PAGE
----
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This particular pattern will presumably match in linear time, assuming
it matches:

The first item greedily captures characters until the first minus sign.
Since the character class does not contain the minus sign, this will
reach the first minus sign in linear time: If a character is a minus
sign, it needs to match the minus sign, otherwise it can't be in the
character class. Same for the next pattern item which goes until the
first dot from there. Finally, everything else will just be greedily
matched until the end.

I assume that the space complexity will usually (perhaps always?) be
linear in the size of the string: All captures are (distinct,
non-overlapping) substrings of the string and can thus be stored using
(roughly) at most as much memory as the string. The size of "state
information" is bounded by the size of the stack. The size of the stack
is usually bounded by the string length assuming only characters of the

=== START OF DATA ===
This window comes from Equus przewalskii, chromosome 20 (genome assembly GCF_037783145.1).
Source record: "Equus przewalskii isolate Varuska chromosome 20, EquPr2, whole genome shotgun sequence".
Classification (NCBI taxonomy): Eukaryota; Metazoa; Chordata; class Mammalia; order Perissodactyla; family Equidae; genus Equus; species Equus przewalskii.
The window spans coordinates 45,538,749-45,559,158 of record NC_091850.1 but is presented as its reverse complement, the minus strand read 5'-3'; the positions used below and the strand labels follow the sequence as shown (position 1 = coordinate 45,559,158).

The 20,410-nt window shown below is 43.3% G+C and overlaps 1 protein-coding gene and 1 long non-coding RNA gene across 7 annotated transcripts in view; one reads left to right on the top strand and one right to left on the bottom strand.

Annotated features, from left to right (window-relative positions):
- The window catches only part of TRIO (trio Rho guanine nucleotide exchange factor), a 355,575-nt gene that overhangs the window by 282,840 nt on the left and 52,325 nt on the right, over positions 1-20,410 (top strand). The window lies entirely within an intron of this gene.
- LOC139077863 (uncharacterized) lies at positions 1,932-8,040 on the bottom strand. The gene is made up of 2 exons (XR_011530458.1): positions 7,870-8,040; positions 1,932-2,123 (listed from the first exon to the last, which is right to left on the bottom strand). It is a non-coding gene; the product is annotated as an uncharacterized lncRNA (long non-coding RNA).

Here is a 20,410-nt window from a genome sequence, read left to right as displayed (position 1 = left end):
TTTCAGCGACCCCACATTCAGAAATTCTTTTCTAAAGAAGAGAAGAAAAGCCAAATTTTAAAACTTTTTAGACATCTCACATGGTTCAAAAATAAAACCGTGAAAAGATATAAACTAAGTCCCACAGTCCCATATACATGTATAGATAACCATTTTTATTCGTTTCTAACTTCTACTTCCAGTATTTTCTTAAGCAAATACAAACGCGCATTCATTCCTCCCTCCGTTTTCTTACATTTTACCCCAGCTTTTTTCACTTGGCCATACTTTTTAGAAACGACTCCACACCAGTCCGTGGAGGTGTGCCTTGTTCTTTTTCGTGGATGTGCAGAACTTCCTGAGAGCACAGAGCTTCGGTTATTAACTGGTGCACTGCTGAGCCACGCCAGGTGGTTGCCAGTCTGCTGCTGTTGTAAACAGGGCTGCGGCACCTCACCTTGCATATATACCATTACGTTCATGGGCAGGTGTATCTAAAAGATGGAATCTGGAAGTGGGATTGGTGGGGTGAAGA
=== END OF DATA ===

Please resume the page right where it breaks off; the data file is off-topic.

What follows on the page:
pattern trigger a recursive call that needs to go on the stack. In
particular this should be the case for all quantifiers that match at
least one item.

The reason why it's this efficient in this particular case is that there
are no "choices": A pattern item either matches at a location in the
string or it doesn't match, in which case you have to advance to the
next item; there are no two paths for Lua to explore.

In the worst case, these "choices" provide Lua with exponentially many
paths to explore, making the matching performance is abysmal
(exponential time complexity). This is because pattern matching is (for
simplicity, I assume, and probably because it's easier to bolt on
extensions like frontier- or bracket pattern items) naively implemented
recursively rather than using a proper regex engine, which would convert
regular expressions (note that not all patterns are regular expressions,
and not all regular expressions are patterns however) to NFAs using
Thompson's algorithm to then convert them to DFAs using the powerset
construction, which can then be used to do string matching using linear
time & space in the length of the string.

On 27.12.22 17:37, bil til wrote:
Am Di., 27. Dez. 2022 um 11:38 Uhr schrieb Hartmut Henkel
local h1, h2, h3 = string.match(s, "([^%-]+)%-([^%.]+)%.(.+)")
... just curiosity: Do you have any idea, how much time / RAM you need
for such a match / gsub construction with such more complicated
pattern search as in this example?

... or any "fast way" to get the "approximate time/RAM" consumption by
such a pattern search/match?

(you could also use something like s:sub( (s:find( '-', true))+1,
(s:find( '.', true))) - I wonder whether this would be faster or